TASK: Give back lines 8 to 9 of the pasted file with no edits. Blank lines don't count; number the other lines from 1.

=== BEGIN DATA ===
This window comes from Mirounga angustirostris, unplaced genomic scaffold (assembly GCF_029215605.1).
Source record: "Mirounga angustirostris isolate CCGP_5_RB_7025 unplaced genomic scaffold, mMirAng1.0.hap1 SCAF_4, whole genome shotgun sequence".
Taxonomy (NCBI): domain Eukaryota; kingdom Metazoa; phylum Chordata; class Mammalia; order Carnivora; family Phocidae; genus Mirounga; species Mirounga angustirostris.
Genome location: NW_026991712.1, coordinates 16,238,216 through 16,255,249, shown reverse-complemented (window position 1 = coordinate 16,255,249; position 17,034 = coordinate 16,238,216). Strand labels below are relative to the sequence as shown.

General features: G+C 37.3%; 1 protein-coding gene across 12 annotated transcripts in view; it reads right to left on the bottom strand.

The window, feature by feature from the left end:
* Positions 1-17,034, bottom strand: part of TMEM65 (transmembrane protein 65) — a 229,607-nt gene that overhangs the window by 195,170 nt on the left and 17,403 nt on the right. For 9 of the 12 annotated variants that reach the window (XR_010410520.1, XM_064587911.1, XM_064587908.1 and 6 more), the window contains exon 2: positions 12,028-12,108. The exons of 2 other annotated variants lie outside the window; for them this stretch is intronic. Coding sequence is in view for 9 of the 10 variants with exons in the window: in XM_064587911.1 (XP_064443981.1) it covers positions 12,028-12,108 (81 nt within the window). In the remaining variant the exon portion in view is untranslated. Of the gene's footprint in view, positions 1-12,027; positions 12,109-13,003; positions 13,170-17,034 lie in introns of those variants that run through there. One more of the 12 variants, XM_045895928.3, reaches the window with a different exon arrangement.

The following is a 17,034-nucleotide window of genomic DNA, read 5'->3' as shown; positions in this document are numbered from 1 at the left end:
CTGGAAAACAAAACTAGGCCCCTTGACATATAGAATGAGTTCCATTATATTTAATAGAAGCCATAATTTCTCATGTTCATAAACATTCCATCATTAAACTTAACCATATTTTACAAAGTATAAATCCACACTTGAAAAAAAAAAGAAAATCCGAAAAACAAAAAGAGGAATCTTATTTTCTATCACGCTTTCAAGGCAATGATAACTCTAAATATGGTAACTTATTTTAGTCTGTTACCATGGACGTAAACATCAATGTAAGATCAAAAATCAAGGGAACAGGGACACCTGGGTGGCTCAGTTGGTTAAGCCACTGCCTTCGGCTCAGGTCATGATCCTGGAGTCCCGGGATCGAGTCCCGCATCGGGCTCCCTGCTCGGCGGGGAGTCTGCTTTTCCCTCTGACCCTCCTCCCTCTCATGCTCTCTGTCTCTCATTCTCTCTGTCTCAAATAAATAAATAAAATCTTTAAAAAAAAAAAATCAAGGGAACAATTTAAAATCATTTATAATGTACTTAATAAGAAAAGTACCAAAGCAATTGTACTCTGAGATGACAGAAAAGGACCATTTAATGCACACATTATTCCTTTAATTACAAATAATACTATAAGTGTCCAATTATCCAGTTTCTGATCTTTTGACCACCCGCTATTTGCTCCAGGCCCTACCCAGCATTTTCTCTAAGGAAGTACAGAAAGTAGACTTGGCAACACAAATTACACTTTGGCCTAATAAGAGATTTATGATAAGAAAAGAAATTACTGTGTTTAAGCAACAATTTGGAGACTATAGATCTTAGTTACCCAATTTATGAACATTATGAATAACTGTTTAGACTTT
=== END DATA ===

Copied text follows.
The following is a 17,034-nucleotide window of genomic DNA, read 5'->3' as shown; positions in this document are numbered from 1 at the left end:
CTGGAAAACAAAACTAGGCCCCTTGACATATAGAATGAGTTCCATTATATTTAATAGAAGCCATAATTTCTCATGTTCATAAACATTCCATCATTAAACTTAACCATATTTTACAAAGTATAAATCCACACTTGAAAAAAAAAAGAAAATCCGAAAAACAAAAAGAGGAATCTTATTTTCTATCACGCTTTCAAGGCAATGATAACTCTAAATATGGTAACTTATTTTAGTCTGTTACCATGGACGTAAACATCAATGTAAGATCAAAAATCAAGGGAACAGGGACACCTGGGTGGCTCAGTTGGTTAAGCCACTGCCTTCGGCTCAGGTCATGATCCTGGAGTCCCGGGATCGAGTCCCGCATCGGGCTCCCTGCTCGGCGGGGAGTCTGCTTTTCCCTCTGACCCTCCTCCCTCTCATGCTCTCTGTCTCTCATTCTCTCTGTCTCAAATAAATAAATAAAATCTTTAAAAAAAAAAAATCAAGGGAACAATTTAAAATCATTTATAATGTACTTAATAAGAAAAGTACCAAAGCAATTGTACTCTGAGATGACAGAAAAGGACCATTTAATGCACACATTATTCCTTTAATTACAAATAATACTATAAGTGTCCAATTATCCAGTTTCTGATCTTTTGACCACCCGCTATTTGCTCCAGGCCCTACCCAGCATTTTCTCTAAGGAAGTACAGAAAGTAGACTTGGCAACACAAATTACACTTTGGCCTAATAAGAGATTTATGATAAGAAAAGAAATTACTGTGTTTAAGCAACAATTTGGAGACTATAGATCTTAGTTACCCAATTTATGAACATTATGAATAACTGTTTAGACTTT